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Columns: What Happens When You Die?

By Tim Eisen on February 01, 2017

What Happens When You Die?

The success of a death mechanic may rely more heavily on how it feels than if it works. Ironically the death loop in a PVP game could kill it (pun, + 50 XP). In assessing it we see the classic battle between emotions and facts, intangibles and tangibles, interpretation and observation. As described I can tell you death in Crowfall already sounds like it will work just fine. How do I know? It utilizes a conventional Artcraft technique, familiarity with a twist. It’s already familiar enough to say I don’t see why it wouldn’t work. What I can’t yet say is if it captures the elusive feels. Before I continue I want to clarify that what they unveiled is the bare bones (pun, + 50 XP) idea come to life. As with everything in MMORPG development the system will evolve over time.

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“Death happens in Crowfall fairly often. If you have played other MMOs, the baseline sequence of events is pretty straight-forward:

Immediately upon death, the spirit crow will disconnect from the vessel and float above it. This allows you the chance to observe the area from the corpse’s perspective for a brief period of time.

During that time, other players will have a chance to resurrect you and bring this avatar back to life.

At the end of the time – or any time prior, if the player elects to click the “Release” button – the spirit crow can be untethered from this vessel and will be automatically summoned to the nearest temple.”

Due to my leet PVP skillz I consider myself somewhat of an expert on death in MMORPGs. That expertise led me down three potential paths for this system. Path number one is it feeling so familiar it’s just sort of meh because we’ve all done it thousands of times. People die, don’t pay much attention to it and go about their PVP with little concern for the inevitable. This works ok, but I don’t want ok. I was brave (i.e. crazy and financially irresponsible) enough to put my money into a crowd funded PVP MMORPG! The genre is full of ok, I want something more!

Number two is death feeling too shallow (additional pun, +50 XP) like in a MOBA, FPS or the instanced PVP that came to dominate our genre. Yes, those untrustworthy feels can work against us too. Far worse than meh is if it has no feeling whatsoever! The most grievous example of this is death used as a teleport. It’s a telltale sign that it’s not working as intended.

That brings me to path number three, the one I’m hoping for. The system as described but evolved to be a little less familiar with some unique, broad consequences. This isn’t easy because it’s a PVP game. Death will be constant. If it’s too punishing people won’t play it but I’m not digging (pun, + 50 XP) for punishment so much as…something more. Fortunately, I believe the space between too punishing and something more is vast enough to allow for such a consequence to be discovered and ACE has plenty of testing time to search for it.

“But we can lose our stuff (campaign rules depending), in a game about getting stuff what greater consequence is there?” Fair question. I’ve done that song and dance many times before. The result is repeatable. Inevitably people wolf pack in scrub gear cherry picking easy wins or people wolf pack decked out mauling scrubs. Both are great short term but fail to retain long term. On this I’m going to play the role of the customer and say I want something, but I don’t know exactly what it is or how to describe it. What I’m looking at is ok, but I’m hoping for death that is a bit more interesting, broad and a bit less contemporary.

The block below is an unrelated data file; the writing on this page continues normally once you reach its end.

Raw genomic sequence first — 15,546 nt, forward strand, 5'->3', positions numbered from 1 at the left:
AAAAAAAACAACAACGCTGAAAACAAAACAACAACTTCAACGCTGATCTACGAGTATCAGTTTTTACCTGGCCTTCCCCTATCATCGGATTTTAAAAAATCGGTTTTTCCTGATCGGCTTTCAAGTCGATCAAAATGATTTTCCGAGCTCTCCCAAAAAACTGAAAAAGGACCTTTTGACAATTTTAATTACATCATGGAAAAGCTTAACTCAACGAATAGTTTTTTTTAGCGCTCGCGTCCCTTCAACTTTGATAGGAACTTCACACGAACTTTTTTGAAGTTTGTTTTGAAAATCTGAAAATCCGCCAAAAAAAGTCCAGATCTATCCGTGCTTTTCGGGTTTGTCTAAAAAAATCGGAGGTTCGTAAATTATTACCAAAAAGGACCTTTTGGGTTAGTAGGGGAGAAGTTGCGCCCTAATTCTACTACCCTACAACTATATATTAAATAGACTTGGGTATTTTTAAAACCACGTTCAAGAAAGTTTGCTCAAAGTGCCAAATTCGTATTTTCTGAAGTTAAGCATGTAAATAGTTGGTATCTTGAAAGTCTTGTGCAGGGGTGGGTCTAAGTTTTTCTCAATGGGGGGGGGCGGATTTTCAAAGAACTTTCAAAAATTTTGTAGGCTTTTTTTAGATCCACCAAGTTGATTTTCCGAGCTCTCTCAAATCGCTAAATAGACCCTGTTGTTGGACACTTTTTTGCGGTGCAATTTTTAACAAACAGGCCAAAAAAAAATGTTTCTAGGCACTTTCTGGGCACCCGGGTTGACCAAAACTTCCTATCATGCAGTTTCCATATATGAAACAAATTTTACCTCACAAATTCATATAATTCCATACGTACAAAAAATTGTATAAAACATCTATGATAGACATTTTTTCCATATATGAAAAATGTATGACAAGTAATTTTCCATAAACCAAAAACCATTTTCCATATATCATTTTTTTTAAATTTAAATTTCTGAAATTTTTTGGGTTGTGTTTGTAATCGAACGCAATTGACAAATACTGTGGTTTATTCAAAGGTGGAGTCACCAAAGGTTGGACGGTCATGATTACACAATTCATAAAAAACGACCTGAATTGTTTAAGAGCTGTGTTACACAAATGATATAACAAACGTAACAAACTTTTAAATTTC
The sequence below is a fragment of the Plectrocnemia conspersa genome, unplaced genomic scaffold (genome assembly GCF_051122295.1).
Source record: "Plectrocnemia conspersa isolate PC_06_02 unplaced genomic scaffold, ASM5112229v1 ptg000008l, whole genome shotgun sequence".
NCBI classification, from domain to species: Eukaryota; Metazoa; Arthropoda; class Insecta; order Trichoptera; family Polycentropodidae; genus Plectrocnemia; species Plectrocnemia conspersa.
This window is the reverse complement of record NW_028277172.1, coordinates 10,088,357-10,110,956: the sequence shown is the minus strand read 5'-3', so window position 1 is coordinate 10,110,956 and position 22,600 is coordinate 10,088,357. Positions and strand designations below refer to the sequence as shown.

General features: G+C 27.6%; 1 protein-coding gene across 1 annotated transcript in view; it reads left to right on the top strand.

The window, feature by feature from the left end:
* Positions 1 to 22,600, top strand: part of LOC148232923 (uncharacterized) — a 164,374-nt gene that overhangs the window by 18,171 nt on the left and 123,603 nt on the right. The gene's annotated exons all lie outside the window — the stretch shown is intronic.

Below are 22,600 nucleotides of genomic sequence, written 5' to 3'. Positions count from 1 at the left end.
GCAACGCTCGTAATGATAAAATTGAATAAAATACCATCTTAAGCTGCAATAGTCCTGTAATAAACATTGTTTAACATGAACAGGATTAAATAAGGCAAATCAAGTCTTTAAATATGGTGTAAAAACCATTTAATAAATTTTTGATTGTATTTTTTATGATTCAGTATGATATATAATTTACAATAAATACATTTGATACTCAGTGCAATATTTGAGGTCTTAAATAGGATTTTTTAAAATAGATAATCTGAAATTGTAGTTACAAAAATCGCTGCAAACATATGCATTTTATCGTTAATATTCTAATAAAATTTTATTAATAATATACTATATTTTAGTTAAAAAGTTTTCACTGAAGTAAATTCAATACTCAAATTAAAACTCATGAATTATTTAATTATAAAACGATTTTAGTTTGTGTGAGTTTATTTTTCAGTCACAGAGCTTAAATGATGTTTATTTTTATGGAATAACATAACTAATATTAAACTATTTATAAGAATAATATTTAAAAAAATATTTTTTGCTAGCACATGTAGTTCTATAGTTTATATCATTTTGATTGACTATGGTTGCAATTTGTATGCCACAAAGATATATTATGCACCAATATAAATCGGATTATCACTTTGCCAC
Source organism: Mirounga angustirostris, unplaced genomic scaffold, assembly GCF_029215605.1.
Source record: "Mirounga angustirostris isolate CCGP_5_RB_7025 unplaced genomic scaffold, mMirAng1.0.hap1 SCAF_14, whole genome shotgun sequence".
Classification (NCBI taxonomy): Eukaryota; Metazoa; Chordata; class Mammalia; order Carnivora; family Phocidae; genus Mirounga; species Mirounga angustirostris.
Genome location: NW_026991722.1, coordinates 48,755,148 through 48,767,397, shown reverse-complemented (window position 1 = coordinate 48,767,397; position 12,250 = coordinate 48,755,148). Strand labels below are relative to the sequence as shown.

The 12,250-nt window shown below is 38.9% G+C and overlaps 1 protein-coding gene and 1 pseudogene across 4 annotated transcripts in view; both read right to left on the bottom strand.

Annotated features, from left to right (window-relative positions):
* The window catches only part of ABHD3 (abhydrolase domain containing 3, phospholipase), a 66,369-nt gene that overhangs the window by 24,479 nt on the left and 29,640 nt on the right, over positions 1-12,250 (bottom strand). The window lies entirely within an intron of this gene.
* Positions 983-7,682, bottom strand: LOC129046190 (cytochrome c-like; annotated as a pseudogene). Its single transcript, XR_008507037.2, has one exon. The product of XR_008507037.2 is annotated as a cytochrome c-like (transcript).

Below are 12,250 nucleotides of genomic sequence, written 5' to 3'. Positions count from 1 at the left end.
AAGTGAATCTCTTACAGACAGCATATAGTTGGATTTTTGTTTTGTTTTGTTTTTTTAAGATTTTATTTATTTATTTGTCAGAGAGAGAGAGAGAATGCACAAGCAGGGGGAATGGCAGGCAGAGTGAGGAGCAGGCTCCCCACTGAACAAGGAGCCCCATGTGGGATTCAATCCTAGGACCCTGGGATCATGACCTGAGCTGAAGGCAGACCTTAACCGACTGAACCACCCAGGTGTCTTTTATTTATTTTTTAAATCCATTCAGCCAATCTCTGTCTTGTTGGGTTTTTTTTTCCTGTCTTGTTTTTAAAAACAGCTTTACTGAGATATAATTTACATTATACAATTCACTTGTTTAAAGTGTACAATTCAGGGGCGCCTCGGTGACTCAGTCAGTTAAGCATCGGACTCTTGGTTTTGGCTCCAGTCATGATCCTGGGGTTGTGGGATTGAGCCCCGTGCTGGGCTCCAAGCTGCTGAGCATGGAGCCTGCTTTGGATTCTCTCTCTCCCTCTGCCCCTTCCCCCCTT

You didn’t even talk about the coolest part of death, the vessel meta game! I agree the vessel meta is the most interesting part of the death loop but I feel like we’ve known a lot about it for a long time and I’ve even covered it prior. At first I thought it sounded scary, then incredibly cool, now I realize it could just be a corpse run with a twist. What really intrigued me were the related mechanics.

That reminds me I have to talk about grave digging and necromancy! What can I say, I love them! They sound hilariously epic…in a dark comedy kind of way. The imagery I pictured while reading the descriptions was very Evil Dead. (pop culture reference, ding leveled up) The irony of being ganked while digging in a grave is irresistible. Perhaps I’ll have a conversation about Hamlet as the ganking occurs just to add a second layer of irony to an already ironic turn of events! Both of these ideas have exactly what I felt like the death consequence was lacking, they are familiar but equally unique. The vessel dash seems more familiar than unique but realize that’s just one jabronis opinion. I imagine other MMORPGers might feel exactly the opposite. That’s the thing with your feels, they are unique to you.

Let’s lay this column to rest! (really, you just had to) Loss is the offspring of death. It’s unfortunate but near universally relatable. It uniquely has the power to destroy and unite, defeat and inspire. Isolating it to the individual removes much of its potential power by affecting just one. It’s still foggy but maybe what I’m looking for is a death mechanic with tentacles that reach much farther. How that translates to gameplay, especially in a game with unique rule sets I don’t know. That is for dev people to chew on. I just like to chase cars. I wouldn’t know what to do if I ever caught one.

Tim Eisen / In my columns I walk the line between fan and critic as I document the development of Camelot Unchained, Crowfall, and Chronicles of Elyria.